Sudden Cardiac Death
Sudden cardiac death (sudden arrest) is death resulting from an sudden loss of heart function (cardiac arrest). The victim may or may not have diagnosed heart disease. The time and mode of death are unexpected. It occurs within moments after symptoms appear. The most common reason for patients to die suddenly from cardiac arrest is coronary heart disease (fatty buildups in the arteries that supply blood to the heart muscle). All known heart diseases can lead to cardiac arrest or sudden cardiac death.
Most of the cardiac arrests that lead to sudden death occur when the electrical impulses in the diseased heart become rapid (ventricular tachycardia), chaotic (ventricular fibrillation) or both. This irregular heart rhythm (arrhythmia) causes the heart to suddenly stop beating. Some cardiac arrests are due to extreme slowing of the heart. This is called bradycardia. Bradycardia is common in premature infants.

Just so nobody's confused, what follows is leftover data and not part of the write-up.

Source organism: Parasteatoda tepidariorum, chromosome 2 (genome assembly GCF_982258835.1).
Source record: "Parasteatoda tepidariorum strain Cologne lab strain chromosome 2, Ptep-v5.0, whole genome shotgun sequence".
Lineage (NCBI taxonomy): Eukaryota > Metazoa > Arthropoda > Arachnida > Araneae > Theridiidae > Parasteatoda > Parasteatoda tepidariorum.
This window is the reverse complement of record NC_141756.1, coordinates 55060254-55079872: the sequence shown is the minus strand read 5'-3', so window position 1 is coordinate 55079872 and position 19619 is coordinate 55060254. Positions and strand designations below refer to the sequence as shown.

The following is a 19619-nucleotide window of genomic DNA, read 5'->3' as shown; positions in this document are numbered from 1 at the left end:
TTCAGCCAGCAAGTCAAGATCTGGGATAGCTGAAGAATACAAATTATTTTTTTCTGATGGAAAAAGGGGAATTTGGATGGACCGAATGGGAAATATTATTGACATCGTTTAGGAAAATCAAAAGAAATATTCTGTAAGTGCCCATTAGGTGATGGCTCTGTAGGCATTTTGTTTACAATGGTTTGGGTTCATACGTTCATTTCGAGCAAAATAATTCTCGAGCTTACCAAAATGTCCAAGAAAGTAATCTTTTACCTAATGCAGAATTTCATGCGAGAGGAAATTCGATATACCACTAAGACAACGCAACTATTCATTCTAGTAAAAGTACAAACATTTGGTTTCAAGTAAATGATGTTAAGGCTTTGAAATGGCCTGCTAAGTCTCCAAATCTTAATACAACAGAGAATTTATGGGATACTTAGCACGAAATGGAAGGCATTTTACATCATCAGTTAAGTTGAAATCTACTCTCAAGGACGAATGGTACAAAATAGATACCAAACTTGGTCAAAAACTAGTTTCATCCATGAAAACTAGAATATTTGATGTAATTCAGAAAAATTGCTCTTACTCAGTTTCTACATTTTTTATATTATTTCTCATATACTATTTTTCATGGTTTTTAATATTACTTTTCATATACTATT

In 90 percent of adult victims of sudden cardiac death, two or more major coronary arteries are narrowed by fatty buildups. Scarring from a prior heart attack is found in two-thirds of victims. When sudden death occurs in young adults, other heart abnormalities are more likely causes. Adrenaline released during intense physical or athletic activity often acts as a trigger for sudden death when these abnormalities are present. Under certain conditions, various heart medications and other drugs — as well as illegal drug abuse — can lead to abnormal heart rhythms that cause sudden death. The term "massive heart attack" is often wrongly used in the media to describe sudden death. The term "heart attack" refers to death of heart muscle tissue due to the loss of blood supply, not necessarily resulting in a cardiac arrest or the death of the heart attack victim. A heart attack may cause cardiac arrest and sudden cardiac death, but the terms aren't synonymous.
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